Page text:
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From This Moment On

When I first conceived the idea for the Merry Widows series, it was only meant to be a trilogy. I never intended to write a book for Penelope, mostly because I didn’t like her all that much, and though I’m sure I could have fleshed her out into a more sympathetic character, I was simply not interested in doing so. Wilhelmina was a different story, however. I liked her a lot. And so, apparently, did readers, as she generated a boatload of mail. But she was the oldest of the widows, a sort of mentor to the younger women. I never imagined I could get away with a woman in her 40s as a heroine.

Then the idea for this anthology was born.

It happened on a bus between Chicago and Detroit. I was on a bus tour sponsored by Levy Entertainment, a distributor of books for K-Mart, Target, WalMart, grocery stores, etc. Mary Balogh and Jacquie D’Alessandro were also on the bus, and we sat together and chatted for hours between stops. At one point, on the long drive to Detroit, we talked about the idea of doing an anthology together. Mary mentioned that she had always had an idea for an anthology in which all the authors wrote the same plot. Deliberately. She was convinced that the individual imagination, voice, style, personality, and outlook on life of each author would guarantee a quite unique story no matter how similar the basic plot was to someone else’s. She wanted to test that theory by having four authors write a story with the same plot premise.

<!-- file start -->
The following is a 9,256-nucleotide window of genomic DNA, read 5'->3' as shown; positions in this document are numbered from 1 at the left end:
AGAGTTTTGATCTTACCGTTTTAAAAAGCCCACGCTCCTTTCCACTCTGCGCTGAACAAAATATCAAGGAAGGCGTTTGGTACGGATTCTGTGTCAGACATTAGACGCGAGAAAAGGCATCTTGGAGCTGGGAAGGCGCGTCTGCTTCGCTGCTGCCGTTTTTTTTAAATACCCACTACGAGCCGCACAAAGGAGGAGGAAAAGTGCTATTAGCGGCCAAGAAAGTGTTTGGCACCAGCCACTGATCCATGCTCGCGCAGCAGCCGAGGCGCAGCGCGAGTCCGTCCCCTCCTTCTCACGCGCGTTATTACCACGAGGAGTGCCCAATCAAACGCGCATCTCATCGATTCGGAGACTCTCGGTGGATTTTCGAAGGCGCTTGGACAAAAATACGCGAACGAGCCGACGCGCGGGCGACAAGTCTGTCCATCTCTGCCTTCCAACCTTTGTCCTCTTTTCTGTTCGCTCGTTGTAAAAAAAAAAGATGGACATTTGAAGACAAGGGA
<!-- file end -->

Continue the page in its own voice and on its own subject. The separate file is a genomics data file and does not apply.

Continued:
Jacquie and I loved the idea, and the three of us began to brainstorm ideas (with the help of author Susan Andersen who was seated nearby, and who was determined the anthology should be tagged as “Susan Andersen Presents”). We came up with the simple concept of a story in which a man and woman who know each other but haven’t seen each other in ten years are both stranded for one night at the same inn. We needed a fourth author, and we immediately shot off an email to Stephanie Laurens, who gave us a thumbs up. We kept the experiment pure by not discussing our stories with one another, or even with our editor. None of us knew how the others would approach the story. We did not read each other’s novellas until they had been edited and were ready for publication. I think we all agreed that we had proved Mary’s theory: none of the stories were alike.

Anyway, back to Wilhelmina. When the chance to do the anthology came along, I thought it might be a good medium in which to tell Wilhelmina’s story. I figured I could get away with an older heroine more easily in a novella than in a full-lenth novel. One element of the shared premise for this project was that it had to take place within 24 hours (hence the anthology title) which meant the story had to be very tightly focused. My two protagonists had significant history together, and all of that needed to come out in the narrative. So I decided to make the story basically one long conversation in which their past is hashed and rehashed and brought full circle into the present. I hope readers will enjoy it!

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